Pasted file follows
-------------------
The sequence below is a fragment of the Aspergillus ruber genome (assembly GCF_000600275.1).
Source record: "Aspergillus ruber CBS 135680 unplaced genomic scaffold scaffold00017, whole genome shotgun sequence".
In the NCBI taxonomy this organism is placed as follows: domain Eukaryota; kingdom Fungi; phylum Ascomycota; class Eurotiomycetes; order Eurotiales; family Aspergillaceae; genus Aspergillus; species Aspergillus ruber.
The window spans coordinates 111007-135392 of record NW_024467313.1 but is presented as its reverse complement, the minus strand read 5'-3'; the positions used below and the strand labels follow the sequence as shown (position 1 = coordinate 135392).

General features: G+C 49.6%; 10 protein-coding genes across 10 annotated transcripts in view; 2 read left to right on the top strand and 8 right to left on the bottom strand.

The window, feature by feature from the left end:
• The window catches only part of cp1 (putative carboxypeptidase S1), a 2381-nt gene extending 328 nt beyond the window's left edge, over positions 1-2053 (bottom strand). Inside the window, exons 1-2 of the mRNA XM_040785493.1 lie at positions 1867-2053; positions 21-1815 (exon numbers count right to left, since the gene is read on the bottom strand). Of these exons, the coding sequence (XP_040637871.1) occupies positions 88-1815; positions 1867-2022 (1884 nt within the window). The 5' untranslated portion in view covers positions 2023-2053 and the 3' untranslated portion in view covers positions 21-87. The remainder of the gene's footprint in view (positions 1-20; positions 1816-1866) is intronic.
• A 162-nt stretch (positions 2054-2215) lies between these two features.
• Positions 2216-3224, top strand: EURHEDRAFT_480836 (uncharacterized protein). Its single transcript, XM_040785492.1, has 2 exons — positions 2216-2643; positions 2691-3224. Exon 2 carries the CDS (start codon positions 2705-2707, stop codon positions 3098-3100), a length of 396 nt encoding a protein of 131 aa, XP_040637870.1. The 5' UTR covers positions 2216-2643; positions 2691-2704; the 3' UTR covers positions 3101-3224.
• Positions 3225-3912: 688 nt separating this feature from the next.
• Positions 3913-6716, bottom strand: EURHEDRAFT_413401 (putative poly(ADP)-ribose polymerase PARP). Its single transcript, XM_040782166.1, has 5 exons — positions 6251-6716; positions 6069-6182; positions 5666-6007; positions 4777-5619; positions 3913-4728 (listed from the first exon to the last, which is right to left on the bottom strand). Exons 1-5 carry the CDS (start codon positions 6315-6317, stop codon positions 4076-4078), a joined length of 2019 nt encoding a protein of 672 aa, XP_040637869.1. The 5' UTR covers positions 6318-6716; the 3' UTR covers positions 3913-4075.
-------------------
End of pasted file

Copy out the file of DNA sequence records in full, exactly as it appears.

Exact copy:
The sequence below is a fragment of the Aspergillus ruber genome (assembly GCF_000600275.1).
Source record: "Aspergillus ruber CBS 135680 unplaced genomic scaffold scaffold00017, whole genome shotgun sequence".
In the NCBI taxonomy this organism is placed as follows: domain Eukaryota; kingdom Fungi; phylum Ascomycota; class Eurotiomycetes; order Eurotiales; family Aspergillaceae; genus Aspergillus; species Aspergillus ruber.
The window spans coordinates 111007-135392 of record NW_024467313.1 but is presented as its reverse complement, the minus strand read 5'-3'; the positions used below and the strand labels follow the sequence as shown (position 1 = coordinate 135392).

General features: G+C 49.6%; 10 protein-coding genes across 10 annotated transcripts in view; 2 read left to right on the top strand and 8 right to left on the bottom strand.

The window, feature by feature from the left end:
• The window catches only part of cp1 (putative carboxypeptidase S1), a 2381-nt gene extending 328 nt beyond the window's left edge, over positions 1-2053 (bottom strand). Inside the window, exons 1-2 of the mRNA XM_040785493.1 lie at positions 1867-2053; positions 21-1815 (exon numbers count right to left, since the gene is read on the bottom strand). Of these exons, the coding sequence (XP_040637871.1) occupies positions 88-1815; positions 1867-2022 (1884 nt within the window). The 5' untranslated portion in view covers positions 2023-2053 and the 3' untranslated portion in view covers positions 21-87. The remainder of the gene's footprint in view (positions 1-20; positions 1816-1866) is intronic.
• A 162-nt stretch (positions 2054-2215) lies between these two features.
• Positions 2216-3224, top strand: EURHEDRAFT_480836 (uncharacterized protein). Its single transcript, XM_040785492.1, has 2 exons — positions 2216-2643; positions 2691-3224. Exon 2 carries the CDS (start codon positions 2705-2707, stop codon positions 3098-3100), a length of 396 nt encoding a protein of 131 aa, XP_040637870.1. The 5' UTR covers positions 2216-2643; positions 2691-2704; the 3' UTR covers positions 3101-3224.
• Positions 3225-3912: 688 nt separating this feature from the next.
• Positions 3913-6716, bottom strand: EURHEDRAFT_413401 (putative poly(ADP)-ribose polymerase PARP). Its single transcript, XM_040782166.1, has 5 exons — positions 6251-6716; positions 6069-6182; positions 5666-6007; positions 4777-5619; positions 3913-4728 (listed from the first exon to the last, which is right to left on the bottom strand). Exons 1-5 carry the CDS (start codon positions 6315-6317, stop codon positions 4076-4078), a joined length of 2019 nt encoding a protein of 672 aa, XP_040637869.1. The 5' UTR covers positions 6318-6716; the 3' UTR covers positions 3913-4075.